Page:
Jeffrey Jones' op-ed piece ("It's time to stop lying: West Virginians deserve the truth," 4/14/06) deserves comment.
Mr. Jones criticizes the number and quality of respondents in the recent ILR/Harris State Liability Rankings Survey, which found West Virginia ranked last in the country in legal fairness. While more than 1,400 senior attorneys were surveyed overall, only those attorneys who are familiar with a state's legal system are eligible to evaluate it. That only makes sense, and explains why West Virginia's ranking is based on 137 respondents (a fairly large number given West Virginia's size as compared to other states and the absence of a single Fortune 500 headquarters). Also, West Virginia has ranked 49th in each of the previous four years' Rankings Surveys.
It is also important to note that Harris Interactive is one of the most respected survey research organizations in the world. Their survey and reporting requirements are the most stringent, and they would not allow reporting of this data if it were not credible and valid. ILR does not tell Harris who to contact and we certainly do not have an opportunity to tell respondents what to say.
Mr. Jones attacks the findings of the annual Tillinghast Towers-Perrin study on the cost of the U.S. tort system, which found the cost of our tort liability system to be $886 per year for each American citizen. He claims that the data is flawed because it includes insurance company overhead. Well, if there's a way to compensate injured people without overhead, we'd love to hear about it. The lawyers themselves are a significant source of overhead in the court system, generally pocketing around 40 percent of the money intended to compensate the injured party, according to legal ethics expert Lester Brickman of the Cardozo School of Law at Yeshiva University.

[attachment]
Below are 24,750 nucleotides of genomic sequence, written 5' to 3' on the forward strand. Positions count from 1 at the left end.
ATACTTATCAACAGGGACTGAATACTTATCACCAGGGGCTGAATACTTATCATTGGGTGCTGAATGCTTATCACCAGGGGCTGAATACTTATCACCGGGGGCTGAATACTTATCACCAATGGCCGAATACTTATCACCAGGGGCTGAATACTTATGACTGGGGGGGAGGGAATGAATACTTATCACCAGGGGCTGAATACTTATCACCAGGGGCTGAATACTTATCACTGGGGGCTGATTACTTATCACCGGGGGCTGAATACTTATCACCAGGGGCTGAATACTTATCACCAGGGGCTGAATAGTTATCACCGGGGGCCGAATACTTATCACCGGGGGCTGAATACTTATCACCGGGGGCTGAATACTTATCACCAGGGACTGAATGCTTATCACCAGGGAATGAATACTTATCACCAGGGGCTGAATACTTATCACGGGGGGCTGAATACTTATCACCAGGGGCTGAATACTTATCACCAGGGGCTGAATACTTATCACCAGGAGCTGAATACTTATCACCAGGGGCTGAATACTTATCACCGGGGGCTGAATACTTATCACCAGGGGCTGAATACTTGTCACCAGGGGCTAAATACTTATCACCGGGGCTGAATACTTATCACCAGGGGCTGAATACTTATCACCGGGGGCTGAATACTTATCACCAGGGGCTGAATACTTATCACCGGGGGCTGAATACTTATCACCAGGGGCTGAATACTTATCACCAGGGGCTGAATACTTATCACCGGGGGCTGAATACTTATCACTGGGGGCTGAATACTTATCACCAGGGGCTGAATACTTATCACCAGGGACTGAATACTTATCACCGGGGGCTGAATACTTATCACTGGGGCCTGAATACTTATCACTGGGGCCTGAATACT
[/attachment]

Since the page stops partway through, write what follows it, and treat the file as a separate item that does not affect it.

ILR relies on the Tillinghast study because it is the seminal study analyzing the annual costs of the tort system. Tillinghast is a highly respected actuarial firm and their research has been relied upon by RAND and the President's Council of Economic Advisors, among others. The Tillinghast study does not include insurance industry profits. It includes actual costs incurred in the process of delivering insurance coverage. It is the best and most credible estimate that exists of the costs of the U.S. tort system.
Finally, if the West Virginia Trial Lawyers truly wanted to protect the consumers of West Virginia, they would join, instead of attack, the U.S. Chamber's efforts to make the state's legal system simpler, fairer and faster. The current system is destroying jobs, discouraging new business investment in the state and costing West Virginia consumers their hard-earned money.
Lisa A. Rickard
U.S. Chamber Institute for Legal Reform
Editor's Note: The U.S. Chamber is part owner of The West Virginia Record.